Online travel companies fight lodg or occupancy taxes in Colorado

by Lucinda Rowlands July 31, 2014

lodging or occupancy taxes

lodging or occupancy taxes

Many state and local governments impose special sales taxes on hotel rooms. Often called lodging or occupancy taxes, hotels must assess these levies against the price charged for a room. But what about travelers who book and pay for their rooms online using a third-party website like Expedia or Priceline? These online travel companies (OTCs) make money by paying the hotel less than the customer pays for the room. For example, if the OTC charges the customer $100 for a room, the hotel might receive $70, with the OTC keeping the remaining $30 as its fee.

Local governments understandably want to collect lodging taxes on the full $100. But their ability to do so depends on the wording of each locality’s tax laws. Recently, a state appeals court in Colorado rejected Denver’s efforts to collect its “lodger’s tax” from OTCs. The court said the tax ordinance, as written, did not apply to the specific services provided by these companies.

The city and county of Denver impose a 10.75% tax on lodging. Historically, Denver never collected this lodger’s tax on travel agents or other companies that aided travelers in making hotel reservations. But in 2010, Denver’s finance manager decided to assess lodger’s taxes against several OTCs. An administrative hearing officer upheld the manager’s decision and said the OTCs were liable for more than $8.1 million in unpaid lodger’s taxes dating back to 2001. A Colorado district court later reduced this award, holding the city could only collect about $3.5 million owed for the previous three years.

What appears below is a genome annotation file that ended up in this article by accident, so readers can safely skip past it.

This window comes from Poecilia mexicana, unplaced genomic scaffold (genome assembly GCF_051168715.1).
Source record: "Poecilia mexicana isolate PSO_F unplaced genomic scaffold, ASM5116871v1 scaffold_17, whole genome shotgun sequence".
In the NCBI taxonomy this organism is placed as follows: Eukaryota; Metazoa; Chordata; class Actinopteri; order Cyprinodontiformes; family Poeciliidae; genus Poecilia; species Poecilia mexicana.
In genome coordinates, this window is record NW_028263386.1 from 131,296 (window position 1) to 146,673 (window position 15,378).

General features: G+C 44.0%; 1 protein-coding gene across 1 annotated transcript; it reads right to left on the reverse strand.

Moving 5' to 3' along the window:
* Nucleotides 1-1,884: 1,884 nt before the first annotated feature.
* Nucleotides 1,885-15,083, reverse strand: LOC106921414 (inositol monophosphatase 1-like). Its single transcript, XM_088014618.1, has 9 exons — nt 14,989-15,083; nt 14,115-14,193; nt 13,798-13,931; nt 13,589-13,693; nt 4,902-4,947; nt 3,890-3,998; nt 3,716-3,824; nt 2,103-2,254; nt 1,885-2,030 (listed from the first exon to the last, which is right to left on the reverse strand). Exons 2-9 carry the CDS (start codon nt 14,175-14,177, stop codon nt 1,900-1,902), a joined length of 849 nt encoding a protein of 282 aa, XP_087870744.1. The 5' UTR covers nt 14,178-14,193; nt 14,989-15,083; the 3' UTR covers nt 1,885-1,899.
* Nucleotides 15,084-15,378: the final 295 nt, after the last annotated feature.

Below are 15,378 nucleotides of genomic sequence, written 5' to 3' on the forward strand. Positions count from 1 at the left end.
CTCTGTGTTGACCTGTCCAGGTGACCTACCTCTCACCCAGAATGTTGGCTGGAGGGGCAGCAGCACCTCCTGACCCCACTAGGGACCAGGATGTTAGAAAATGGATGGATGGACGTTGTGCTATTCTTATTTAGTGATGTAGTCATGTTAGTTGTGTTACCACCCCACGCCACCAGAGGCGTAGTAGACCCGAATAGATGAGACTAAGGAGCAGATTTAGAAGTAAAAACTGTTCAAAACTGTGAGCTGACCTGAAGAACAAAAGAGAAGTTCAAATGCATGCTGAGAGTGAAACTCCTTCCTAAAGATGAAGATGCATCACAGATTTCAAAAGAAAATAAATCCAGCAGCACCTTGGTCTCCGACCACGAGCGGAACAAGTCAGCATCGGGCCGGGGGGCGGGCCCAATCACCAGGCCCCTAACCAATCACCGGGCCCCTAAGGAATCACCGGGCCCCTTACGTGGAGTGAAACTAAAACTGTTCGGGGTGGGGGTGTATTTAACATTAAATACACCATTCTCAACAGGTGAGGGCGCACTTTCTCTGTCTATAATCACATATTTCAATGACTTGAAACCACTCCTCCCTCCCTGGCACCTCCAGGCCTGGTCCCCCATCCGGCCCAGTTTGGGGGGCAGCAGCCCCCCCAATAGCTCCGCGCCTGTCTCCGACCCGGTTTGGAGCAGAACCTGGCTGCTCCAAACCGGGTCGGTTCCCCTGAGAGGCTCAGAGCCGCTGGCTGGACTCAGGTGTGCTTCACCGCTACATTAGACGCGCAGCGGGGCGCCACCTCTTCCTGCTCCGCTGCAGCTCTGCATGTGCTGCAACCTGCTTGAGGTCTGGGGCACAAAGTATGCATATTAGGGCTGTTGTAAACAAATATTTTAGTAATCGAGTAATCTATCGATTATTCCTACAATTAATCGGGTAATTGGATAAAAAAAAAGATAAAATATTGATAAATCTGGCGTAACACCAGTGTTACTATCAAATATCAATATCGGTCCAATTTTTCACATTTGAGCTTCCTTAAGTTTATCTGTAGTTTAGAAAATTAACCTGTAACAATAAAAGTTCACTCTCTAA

On July 3 of this year, the Colorado Court of Appeals went further than the district court and held Denver could not collect any lodger’s taxes from the OTCs. Judge Anthony J. Navarro, writing for a unanimous three-judge appeals panel, said Denver’s tax only applied to “vendors,” which meant those businesses “who actually furnishe[d] lodging.” The OTCs argued they only served as an intermediary between customers and lodging vendors; they do not provide any lodging themselves. Navarro agreed. At best, he said, the Denver tax ordinance was “ambiguous” on this point, and the law must be “strictly construed” in favor of the OTCs.

Navarro noted courts in Florida, Missouri and Texas held similar hotel taxes did not apply to OTC services. That does not mean such taxes can never apply, however, only that local governments must expressly amend their laws to cover OTC services.

See also: D.C. can collect sales tax on online hotel bookings

S.M. Oliva is a writer living in Charlottesville, Virginia. He edits the international legal blog Bonham’s Cases.

Lucinda Rowlands
Lucinda Rowlands

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